Sreemoyee Piu Kundu’s latest book traces the journey of a small-time Marathi theatre artiste.
A small-time Marathi tamasha kalakaar – Amitabh Kulshreshtha, who once ruled the stage and the hearts of the audience, had fallen into disrepute owing to his loss of memory, deafness and debauch drunkenness. He was discovered lying dead, under mysterious circumstances on a local train, having boarded the ladies’ coupe. The way his body lay unclaimed for days at a Mumbai hospital morgue haunted author Sreemoyee Piu Kundu for years until she finally decided to bring to life his journey in a book titled CUT: The Death and Life of a Theatre Activist. The novel highlights Amitabh’s contribution to regional theatre that was conveniently forgotten and brushed under the carpet. “I drew the character of Amitabh Kulshreshtha from a real-life incident way back in 2004 in Mumbai,” says Sreemoyee Piu Kundu, whose ambitious read draws inspiration from the life of the Marathi stage thespian known for his politically satirical character roles that defined the ordinariness of the middle class in Mumbai.
Being a regular at Marathi plays during her stay in Mumbai in 2004, a small news snippet in the regional dailies caught Sreemoyee’s attention, one day. Sreemoyee in her book rebuts all those demeaning theories that floated about the artiste’s accidental almost dishonourable death, through a real account from her own memories and research. “The way the local Marathi channels kicked up the dust on his death – painting him in myriad shades – his personal life was dug into and dissected. Being in the know of his work, I knew I have to bring forth the reality,” insists the author.
Unapologetically political in its narrative, Amitabh Kulashreshtra towers over the drama. The four primary characters – his wife Sarla Kulashreshtra, his muse Maya Shirale, a conniving Bollywood producer RK Chopra and a young Bollywood director— represent the politics that is peculiar to their own existence. “Politics to me is not necessarily about sloganeering alone. Politics is about a state of mind. It is about a certain personal and professional, ethical and moral point of view and value system. My politics is about the truth I live by – and if that is labelled activism – then I call myself an activist,” claims the author who has also been labelled as feminist for her books Status Single and Sita’s Curse. While in CUT she experiments with the biopic in the form of a play, her previous books too have a lineage of experimenting with eroticism, politics of woman’s desire and her sexual unbridling.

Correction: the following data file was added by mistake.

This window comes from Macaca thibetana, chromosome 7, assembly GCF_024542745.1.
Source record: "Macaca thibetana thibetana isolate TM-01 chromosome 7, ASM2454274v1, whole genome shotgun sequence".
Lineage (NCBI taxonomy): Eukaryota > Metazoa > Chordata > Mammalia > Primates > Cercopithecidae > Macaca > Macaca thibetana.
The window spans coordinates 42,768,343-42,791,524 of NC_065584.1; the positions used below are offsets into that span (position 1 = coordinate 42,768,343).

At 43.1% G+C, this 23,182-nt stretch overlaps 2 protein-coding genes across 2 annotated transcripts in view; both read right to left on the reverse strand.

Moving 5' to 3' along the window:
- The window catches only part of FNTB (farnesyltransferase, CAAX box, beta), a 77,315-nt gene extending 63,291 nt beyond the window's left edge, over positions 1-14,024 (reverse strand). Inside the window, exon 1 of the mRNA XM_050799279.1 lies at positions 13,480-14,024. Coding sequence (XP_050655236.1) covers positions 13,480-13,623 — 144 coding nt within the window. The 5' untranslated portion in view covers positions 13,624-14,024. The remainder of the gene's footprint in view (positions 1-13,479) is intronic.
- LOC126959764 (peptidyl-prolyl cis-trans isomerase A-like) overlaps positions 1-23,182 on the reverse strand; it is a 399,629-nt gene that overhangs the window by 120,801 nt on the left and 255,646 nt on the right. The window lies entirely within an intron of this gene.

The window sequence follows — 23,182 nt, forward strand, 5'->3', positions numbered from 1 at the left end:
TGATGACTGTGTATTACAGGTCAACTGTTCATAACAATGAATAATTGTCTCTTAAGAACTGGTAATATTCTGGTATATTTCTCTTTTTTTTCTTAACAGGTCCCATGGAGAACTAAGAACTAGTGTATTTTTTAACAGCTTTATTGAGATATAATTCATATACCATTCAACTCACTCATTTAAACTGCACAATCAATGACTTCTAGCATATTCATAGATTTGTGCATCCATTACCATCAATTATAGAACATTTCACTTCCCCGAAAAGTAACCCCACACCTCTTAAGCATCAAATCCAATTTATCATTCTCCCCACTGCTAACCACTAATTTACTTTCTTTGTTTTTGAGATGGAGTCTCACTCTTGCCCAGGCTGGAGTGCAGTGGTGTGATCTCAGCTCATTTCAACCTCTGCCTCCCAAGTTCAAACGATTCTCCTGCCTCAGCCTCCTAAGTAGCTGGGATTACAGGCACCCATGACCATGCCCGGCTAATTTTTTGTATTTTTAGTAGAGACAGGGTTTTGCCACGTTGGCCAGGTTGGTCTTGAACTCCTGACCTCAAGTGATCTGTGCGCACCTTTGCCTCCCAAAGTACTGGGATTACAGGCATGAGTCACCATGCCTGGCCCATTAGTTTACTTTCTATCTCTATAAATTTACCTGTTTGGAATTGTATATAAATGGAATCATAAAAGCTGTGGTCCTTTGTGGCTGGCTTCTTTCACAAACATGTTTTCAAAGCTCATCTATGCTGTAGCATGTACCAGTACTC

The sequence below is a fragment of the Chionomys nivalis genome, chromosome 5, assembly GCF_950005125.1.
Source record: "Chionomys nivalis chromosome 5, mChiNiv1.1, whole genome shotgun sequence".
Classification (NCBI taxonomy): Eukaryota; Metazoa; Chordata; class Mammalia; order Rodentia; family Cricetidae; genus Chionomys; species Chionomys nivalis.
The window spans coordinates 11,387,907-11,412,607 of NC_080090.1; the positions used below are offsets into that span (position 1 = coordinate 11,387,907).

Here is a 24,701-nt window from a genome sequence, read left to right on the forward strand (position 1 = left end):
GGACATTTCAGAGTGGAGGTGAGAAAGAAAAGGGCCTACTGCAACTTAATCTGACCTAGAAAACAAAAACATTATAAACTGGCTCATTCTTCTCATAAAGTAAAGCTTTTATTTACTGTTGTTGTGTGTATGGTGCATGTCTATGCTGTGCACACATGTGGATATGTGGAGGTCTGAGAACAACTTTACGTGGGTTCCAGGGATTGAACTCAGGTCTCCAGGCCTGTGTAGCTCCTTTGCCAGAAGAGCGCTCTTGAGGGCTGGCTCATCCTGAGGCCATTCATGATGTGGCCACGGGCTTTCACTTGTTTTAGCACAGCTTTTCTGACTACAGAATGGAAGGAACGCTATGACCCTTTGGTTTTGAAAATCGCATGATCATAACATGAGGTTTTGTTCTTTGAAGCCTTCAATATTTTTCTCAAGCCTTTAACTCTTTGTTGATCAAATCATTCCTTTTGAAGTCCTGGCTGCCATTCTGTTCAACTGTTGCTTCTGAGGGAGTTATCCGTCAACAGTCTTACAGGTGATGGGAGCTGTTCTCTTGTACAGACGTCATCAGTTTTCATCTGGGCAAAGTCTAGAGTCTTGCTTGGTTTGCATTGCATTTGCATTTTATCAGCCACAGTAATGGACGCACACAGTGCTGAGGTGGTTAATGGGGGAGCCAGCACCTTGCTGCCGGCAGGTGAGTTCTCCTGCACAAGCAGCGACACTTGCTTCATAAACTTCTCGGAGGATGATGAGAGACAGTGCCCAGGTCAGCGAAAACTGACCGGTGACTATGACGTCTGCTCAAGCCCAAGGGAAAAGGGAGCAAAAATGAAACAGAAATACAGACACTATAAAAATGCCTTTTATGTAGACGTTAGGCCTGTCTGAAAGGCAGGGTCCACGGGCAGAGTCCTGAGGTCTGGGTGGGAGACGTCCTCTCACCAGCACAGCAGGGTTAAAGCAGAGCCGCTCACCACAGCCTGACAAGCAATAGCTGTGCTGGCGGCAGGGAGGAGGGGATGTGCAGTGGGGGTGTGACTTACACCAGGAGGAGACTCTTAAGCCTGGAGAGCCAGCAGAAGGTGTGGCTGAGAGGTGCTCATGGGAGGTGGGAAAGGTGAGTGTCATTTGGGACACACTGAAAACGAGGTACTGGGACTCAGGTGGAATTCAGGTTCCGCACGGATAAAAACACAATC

“My own experiences and interactions with people, and my emotional response to situations, lead me to feel very intensely and that definitely shapes my own trajectory and writing voice,” says Sreemoyee, who hates to be boxed and compartmentalised and therefore doesn’t like sticking to one particular genre.
Since the book draws heavily from Marathi theatre, Sreemoyee had to study a lot on the subject. She also studied the history of Maharashtra – the farmers unrest, the agrarian revolution, the rise of the trade unions and the present-day politics. It took about three years to bring all the characters together who, according to her, went through their own metamorphosis. Every character in the book has a very distinct and diverse past story. “I think I have never developed such detailed trajectories of evolving them from birth to literally their time of death or dramatic climax. Because each character is so different, I too went into a separate canvas etching them – one separate from the other,” informs Sreemoyee.